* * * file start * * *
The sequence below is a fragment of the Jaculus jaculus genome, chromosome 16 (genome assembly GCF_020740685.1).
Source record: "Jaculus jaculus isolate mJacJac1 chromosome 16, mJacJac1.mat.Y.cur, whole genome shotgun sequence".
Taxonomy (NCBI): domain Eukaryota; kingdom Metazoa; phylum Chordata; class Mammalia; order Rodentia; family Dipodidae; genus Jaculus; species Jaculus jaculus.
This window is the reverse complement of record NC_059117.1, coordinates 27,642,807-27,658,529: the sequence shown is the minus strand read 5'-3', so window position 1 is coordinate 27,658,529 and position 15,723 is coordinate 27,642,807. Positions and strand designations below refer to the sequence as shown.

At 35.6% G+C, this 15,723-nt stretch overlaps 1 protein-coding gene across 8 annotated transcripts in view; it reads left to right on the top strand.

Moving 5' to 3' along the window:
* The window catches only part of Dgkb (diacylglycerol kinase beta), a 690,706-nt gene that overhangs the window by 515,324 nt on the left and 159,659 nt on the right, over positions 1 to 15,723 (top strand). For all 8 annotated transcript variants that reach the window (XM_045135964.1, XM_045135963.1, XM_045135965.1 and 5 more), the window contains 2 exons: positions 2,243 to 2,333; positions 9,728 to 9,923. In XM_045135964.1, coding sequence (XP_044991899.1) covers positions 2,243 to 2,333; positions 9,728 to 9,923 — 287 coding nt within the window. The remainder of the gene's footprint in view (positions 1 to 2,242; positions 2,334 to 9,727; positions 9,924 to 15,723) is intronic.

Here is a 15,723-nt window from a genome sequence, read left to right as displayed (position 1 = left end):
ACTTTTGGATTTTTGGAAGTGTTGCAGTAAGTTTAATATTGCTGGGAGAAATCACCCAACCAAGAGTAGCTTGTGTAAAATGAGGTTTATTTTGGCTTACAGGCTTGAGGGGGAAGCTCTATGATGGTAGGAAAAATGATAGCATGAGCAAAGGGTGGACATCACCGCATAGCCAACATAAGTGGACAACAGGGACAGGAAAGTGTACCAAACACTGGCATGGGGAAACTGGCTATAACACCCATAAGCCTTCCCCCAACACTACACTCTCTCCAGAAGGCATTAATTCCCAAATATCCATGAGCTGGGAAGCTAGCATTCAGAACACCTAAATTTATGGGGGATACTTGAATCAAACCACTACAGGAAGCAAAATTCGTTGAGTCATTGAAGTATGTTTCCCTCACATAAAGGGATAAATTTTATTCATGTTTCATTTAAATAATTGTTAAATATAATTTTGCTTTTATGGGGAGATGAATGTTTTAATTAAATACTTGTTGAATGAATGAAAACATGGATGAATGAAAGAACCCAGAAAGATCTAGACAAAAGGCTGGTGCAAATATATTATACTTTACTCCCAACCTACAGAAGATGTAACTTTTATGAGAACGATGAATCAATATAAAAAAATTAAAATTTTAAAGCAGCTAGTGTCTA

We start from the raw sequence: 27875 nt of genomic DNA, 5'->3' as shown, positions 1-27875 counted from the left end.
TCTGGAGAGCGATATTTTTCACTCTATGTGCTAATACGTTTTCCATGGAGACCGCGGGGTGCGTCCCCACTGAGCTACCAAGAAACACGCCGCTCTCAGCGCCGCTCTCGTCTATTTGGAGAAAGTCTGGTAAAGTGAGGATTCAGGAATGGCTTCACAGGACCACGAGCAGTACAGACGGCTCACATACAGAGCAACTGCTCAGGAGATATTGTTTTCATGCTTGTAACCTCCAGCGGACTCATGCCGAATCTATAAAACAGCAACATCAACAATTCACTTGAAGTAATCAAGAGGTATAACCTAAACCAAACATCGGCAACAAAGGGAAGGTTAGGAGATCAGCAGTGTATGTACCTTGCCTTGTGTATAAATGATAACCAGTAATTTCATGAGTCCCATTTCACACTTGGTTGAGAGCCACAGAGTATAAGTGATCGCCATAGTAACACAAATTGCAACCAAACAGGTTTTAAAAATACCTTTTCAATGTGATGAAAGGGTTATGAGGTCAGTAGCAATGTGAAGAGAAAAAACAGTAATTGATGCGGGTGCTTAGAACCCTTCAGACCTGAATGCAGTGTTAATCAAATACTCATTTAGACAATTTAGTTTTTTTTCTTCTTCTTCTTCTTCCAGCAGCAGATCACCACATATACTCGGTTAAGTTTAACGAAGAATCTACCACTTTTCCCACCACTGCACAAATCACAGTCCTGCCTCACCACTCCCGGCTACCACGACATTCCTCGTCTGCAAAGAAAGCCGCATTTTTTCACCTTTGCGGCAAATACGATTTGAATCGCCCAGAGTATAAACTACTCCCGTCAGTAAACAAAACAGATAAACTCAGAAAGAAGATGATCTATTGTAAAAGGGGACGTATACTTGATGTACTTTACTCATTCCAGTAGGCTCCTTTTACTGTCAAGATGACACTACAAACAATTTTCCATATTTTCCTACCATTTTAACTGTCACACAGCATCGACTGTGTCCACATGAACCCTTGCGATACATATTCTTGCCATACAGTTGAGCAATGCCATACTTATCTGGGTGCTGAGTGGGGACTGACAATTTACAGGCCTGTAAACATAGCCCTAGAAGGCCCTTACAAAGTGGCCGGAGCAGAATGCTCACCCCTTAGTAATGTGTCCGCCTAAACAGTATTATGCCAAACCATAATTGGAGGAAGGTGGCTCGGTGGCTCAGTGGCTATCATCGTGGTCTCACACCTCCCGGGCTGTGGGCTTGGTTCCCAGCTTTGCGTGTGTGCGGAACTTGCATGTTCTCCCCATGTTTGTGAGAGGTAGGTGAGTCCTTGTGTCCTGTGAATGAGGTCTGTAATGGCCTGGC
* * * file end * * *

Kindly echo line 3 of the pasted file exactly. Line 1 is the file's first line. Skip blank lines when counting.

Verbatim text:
Taxonomy (NCBI): domain Eukaryota; kingdom Metazoa; phylum Chordata; class Mammalia; order Rodentia; family Dipodidae; genus Jaculus; species Jaculus jaculus.